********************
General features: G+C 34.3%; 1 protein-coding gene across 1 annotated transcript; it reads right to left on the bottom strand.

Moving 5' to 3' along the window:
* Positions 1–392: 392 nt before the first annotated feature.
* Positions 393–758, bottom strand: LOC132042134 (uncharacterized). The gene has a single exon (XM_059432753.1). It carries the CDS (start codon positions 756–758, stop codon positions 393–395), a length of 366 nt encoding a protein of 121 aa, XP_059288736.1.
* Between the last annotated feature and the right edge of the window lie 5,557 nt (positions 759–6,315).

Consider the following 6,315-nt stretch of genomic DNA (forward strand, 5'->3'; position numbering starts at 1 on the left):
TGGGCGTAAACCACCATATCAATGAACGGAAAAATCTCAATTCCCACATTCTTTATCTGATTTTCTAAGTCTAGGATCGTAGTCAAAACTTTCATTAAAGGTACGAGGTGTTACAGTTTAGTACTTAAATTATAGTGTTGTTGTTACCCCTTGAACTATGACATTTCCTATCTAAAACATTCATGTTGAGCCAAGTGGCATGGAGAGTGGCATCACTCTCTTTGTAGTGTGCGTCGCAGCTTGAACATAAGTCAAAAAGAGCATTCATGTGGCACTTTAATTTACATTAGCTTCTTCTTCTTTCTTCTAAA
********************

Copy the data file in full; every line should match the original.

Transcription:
General features: G+C 34.3%; 1 protein-coding gene across 1 annotated transcript; it reads right to left on the bottom strand.

Moving 5' to 3' along the window:
* Positions 1–392: 392 nt before the first annotated feature.
* Positions 393–758, bottom strand: LOC132042134 (uncharacterized). The gene has a single exon (XM_059432753.1). It carries the CDS (start codon positions 756–758, stop codon positions 393–395), a length of 366 nt encoding a protein of 121 aa, XP_059288736.1.
* Between the last annotated feature and the right edge of the window lie 5,557 nt (positions 759–6,315).

Consider the following 6,315-nt stretch of genomic DNA (forward strand, 5'->3'; position numbering starts at 1 on the left):
TGGGCGTAAACCACCATATCAATGAACGGAAAAATCTCAATTCCCACATTCTTTATCTGATTTTCTAAGTCTAGGATCGTAGTCAAAACTTTCATTAAAGGTACGAGGTGTTACAGTTTAGTACTTAAATTATAGTGTTGTTGTTACCCCTTGAACTATGACATTTCCTATCTAAAACATTCATGTTGAGCCAAGTGGCATGGAGAGTGGCATCACTCTCTTTGTAGTGTGCGTCGCAGCTTGAACATAAGTCAAAAAGAGCATTCATGTGGCACTTTAATTTACATTAGCTTCTTCTTCTTTCTTCTAAA